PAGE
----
ZumerZet Somerset
    the cows :sneaky:
     
  11. Blaithin

    Blaithin Member

    Location:
    Alberta, Canada
    No, they eat the whole thing. Greedy barstewards!
     
  12. Henarar

    Henarar Member

    Location:
    ZumerZet Somerset
    :D
     
  13. awkward

    awkward Member

    Location:
    kerry ireland
    6
    this is the treadmill I can't seem. to get off. but spring has been a little slow here this year
     
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  14. Kiwi Pete

    Kiwi Pete Member

    Location:
    Owaka, New Zealand
    20190515_082231.jpg
    Not many gaps between pats in here, as you can see when there's low light.
    More the odd gap in between them, which (by a law of averages) they should crap on at some point in the future.

    When you think about it, cattle are amazingly good at conservation and self preservation, "nature won't cut her own throat"
     
  15. Blaithin

    Blaithin Member

    Location:
    Alberta, Canada
    Unless nature is a lemming.
     
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  16. From an Australian perspective ( I will say I have NO experience of dairy, so they might be different ) I have to say I have no understanding of all this talk of short grass, fields looking messy, the desire for everything to be neat & even, single species & looking "park like" . . .
    I just don't get it ?
    I'd love to see cattle standing belly deep or higher in vegetation :)
     
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  17. Blaithin

    Blaithin Member

    Location:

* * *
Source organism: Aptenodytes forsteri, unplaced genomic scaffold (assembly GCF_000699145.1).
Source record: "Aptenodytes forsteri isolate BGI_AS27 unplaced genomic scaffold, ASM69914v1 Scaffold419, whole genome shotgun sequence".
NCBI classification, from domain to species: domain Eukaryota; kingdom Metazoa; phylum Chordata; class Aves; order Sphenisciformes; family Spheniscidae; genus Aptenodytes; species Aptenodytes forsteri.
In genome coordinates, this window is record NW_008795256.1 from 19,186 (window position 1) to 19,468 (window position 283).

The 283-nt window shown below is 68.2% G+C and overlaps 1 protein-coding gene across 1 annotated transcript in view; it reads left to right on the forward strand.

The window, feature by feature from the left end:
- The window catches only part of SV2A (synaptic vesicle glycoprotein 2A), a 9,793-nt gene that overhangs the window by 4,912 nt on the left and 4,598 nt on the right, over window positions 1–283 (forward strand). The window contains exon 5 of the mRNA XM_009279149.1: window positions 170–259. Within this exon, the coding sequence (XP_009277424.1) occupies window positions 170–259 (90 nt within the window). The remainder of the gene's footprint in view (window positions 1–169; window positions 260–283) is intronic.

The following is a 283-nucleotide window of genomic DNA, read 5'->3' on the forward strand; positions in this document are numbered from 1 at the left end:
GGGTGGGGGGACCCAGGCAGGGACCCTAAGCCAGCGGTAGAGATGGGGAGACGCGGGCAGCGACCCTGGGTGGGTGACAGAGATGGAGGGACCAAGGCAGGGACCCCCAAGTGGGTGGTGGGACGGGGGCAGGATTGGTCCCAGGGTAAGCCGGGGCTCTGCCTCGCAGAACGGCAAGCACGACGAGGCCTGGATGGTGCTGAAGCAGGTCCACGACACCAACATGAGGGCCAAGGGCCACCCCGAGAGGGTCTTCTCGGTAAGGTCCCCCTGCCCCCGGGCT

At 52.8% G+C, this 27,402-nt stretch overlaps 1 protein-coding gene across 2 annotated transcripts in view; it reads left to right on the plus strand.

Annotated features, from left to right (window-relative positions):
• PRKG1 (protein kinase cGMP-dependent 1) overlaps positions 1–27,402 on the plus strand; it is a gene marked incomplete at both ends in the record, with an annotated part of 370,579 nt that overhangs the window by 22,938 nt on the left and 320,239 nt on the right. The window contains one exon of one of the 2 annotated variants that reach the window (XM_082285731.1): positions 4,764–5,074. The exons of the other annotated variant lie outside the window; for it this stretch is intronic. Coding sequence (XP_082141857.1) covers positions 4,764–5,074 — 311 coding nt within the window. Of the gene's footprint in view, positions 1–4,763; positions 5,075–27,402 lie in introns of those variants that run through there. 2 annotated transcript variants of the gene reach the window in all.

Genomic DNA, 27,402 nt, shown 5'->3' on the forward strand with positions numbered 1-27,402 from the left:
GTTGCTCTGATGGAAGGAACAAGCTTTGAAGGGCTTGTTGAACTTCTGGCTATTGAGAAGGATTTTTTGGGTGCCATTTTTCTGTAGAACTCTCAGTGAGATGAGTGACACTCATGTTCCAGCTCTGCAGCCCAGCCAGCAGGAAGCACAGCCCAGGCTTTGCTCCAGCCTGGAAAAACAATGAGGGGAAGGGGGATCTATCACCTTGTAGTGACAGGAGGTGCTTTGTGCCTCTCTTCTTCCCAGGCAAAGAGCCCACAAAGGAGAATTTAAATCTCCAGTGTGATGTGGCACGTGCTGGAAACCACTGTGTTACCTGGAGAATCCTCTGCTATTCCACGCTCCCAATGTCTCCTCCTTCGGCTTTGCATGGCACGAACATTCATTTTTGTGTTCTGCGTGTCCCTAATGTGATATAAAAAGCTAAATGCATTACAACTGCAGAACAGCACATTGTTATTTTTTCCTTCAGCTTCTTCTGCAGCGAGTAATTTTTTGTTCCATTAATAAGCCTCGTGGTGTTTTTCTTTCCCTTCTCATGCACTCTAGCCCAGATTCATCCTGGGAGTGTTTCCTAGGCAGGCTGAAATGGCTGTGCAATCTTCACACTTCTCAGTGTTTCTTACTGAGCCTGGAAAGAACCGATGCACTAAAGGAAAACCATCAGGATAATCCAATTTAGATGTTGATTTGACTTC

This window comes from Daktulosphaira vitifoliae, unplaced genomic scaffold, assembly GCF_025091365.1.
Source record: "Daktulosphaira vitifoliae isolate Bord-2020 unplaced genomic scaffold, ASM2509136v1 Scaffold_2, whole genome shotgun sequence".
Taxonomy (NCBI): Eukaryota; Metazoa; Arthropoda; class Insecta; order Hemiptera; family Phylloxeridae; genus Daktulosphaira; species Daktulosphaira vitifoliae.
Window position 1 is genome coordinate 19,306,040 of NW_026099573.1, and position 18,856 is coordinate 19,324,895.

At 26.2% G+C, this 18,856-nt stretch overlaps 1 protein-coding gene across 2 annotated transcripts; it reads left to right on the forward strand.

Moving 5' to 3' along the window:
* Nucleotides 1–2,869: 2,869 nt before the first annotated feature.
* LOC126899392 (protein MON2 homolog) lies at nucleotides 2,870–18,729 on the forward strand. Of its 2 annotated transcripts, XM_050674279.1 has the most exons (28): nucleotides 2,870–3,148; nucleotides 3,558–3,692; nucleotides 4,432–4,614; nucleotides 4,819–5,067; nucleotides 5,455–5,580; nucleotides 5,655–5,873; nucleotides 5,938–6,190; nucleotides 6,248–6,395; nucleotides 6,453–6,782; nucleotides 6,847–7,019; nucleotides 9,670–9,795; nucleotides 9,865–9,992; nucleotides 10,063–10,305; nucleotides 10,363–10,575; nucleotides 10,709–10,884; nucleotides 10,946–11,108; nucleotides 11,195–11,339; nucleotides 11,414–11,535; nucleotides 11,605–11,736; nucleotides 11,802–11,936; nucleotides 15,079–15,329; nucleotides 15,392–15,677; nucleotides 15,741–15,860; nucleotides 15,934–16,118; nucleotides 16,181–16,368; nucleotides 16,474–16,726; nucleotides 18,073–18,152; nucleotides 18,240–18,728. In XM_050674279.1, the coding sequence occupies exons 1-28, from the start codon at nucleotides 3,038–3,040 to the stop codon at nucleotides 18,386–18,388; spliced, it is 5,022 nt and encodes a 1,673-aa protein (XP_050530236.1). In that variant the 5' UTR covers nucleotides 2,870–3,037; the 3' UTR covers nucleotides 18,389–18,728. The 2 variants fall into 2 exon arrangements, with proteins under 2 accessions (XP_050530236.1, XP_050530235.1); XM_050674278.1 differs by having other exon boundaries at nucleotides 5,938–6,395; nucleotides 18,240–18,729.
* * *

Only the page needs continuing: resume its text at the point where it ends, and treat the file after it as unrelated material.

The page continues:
Alberta, Canada
    Yet cotton fields are preferred in nice straight lines and even growth. That’s the goal.

    Uniformity is a human desire. It’s why we make fence lines straight and crops monoculture and want all our loaves of bread to look the same on the shelf and all the apples to look perfect.

    You may say from an Aussie perspective but I’ve seen fields in Aus, they’re expected to look just like fields here. The tea fields were a thing of monoculture beauty akin to a vineyard!

    People don't want their front yard to be overgrown as that’s seen as a sign of neglect. That has translated to pastures and fields. Such is the human mindset and culture.
     
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  18. Oh yeah, there is a big aim for uniformity in Cropping fields etc, I agree
    It was just the grazing I was talking about really, not things in general
     
  19. Kiwi Pete

    Kiwi Pete Member

    Location:
    Owaka, New Zealand
    I have enough finance cost to keep us reasonably honest. It's about $500/ac per year so there really isn't much room for toys - it's all shiny on a rainy day, after all.

    Copping it today, winds gusting over 140kmh and hosing it down :rolleyes: every farmer I've spoken to has had the same why: "why couldn't we have had some of this in January" :banghead:
    Only lost two trees, a window out of my workshop, and it ripped the back door off the barn - otherwise all is well :)